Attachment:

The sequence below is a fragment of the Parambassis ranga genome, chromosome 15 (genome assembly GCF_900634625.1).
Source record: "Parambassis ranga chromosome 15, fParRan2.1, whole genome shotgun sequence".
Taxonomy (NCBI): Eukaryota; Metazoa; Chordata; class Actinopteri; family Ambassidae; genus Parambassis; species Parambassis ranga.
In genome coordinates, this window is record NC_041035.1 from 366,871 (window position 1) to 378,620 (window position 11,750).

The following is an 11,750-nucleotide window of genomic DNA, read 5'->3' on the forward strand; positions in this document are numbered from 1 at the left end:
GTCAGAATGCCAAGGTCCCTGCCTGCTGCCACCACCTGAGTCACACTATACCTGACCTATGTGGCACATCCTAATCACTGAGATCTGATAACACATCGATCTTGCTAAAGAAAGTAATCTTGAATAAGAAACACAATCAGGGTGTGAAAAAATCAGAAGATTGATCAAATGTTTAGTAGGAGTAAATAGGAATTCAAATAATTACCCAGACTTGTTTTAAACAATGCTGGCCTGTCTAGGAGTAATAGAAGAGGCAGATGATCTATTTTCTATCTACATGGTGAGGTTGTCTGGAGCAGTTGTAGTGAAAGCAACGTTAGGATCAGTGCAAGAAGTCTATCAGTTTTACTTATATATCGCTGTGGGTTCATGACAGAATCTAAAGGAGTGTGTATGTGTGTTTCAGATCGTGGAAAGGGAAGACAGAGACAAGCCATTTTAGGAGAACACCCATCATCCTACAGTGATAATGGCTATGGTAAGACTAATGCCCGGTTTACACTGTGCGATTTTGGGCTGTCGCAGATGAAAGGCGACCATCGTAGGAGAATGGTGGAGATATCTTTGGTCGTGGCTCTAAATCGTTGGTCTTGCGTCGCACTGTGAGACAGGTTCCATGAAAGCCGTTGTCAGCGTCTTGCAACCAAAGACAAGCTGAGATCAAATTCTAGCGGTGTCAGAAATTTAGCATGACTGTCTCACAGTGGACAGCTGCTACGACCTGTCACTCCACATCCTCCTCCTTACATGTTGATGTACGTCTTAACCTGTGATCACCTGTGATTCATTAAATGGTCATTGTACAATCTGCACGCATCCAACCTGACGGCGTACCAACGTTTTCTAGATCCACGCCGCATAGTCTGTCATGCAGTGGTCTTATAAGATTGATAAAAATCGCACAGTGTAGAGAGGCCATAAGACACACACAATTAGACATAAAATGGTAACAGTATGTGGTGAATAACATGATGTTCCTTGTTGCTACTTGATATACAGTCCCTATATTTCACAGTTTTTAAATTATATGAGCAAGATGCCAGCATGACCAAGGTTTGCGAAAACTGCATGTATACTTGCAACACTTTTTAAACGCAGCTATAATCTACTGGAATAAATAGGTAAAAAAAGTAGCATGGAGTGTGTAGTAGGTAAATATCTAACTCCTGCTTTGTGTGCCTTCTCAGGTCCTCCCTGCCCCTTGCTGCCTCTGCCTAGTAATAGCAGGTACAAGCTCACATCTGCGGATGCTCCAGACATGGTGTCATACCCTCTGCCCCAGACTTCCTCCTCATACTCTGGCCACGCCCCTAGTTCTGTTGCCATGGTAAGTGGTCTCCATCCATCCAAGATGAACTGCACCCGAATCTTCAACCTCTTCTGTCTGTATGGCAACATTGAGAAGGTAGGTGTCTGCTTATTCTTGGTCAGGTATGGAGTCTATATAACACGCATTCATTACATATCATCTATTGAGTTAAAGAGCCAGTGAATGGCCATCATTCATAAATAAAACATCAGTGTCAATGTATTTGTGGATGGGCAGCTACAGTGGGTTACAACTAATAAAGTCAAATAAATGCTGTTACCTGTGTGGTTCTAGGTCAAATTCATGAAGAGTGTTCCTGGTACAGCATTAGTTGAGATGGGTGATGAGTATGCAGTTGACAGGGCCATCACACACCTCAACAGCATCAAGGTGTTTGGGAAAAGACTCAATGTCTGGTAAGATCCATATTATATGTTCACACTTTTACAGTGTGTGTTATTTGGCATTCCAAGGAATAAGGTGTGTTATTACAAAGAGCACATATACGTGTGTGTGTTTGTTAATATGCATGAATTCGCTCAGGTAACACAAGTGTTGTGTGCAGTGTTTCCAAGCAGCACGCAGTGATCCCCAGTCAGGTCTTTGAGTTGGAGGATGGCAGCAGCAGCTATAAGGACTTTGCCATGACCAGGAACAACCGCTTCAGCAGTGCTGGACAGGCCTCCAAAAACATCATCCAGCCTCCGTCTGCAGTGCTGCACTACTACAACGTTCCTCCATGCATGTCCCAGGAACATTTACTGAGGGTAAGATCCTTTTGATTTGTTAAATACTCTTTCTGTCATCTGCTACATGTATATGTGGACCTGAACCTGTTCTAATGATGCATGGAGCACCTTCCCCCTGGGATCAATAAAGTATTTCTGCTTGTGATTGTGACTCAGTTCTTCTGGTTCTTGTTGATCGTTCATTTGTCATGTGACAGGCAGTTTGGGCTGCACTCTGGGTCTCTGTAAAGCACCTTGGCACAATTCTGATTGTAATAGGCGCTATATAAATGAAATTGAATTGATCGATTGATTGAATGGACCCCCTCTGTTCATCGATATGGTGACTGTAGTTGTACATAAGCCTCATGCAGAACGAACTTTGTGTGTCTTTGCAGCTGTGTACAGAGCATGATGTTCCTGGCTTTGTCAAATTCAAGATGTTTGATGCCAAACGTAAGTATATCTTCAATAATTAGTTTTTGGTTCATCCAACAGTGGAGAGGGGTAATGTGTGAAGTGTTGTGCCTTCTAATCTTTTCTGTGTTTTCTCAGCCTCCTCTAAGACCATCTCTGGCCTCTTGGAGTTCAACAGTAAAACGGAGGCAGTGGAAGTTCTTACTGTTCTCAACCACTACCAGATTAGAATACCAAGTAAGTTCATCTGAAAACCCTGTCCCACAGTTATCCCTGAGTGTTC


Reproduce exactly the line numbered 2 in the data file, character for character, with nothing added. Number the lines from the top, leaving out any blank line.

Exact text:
Source record: "Parambassis ranga chromosome 15, fParRan2.1, whole genome shotgun sequence".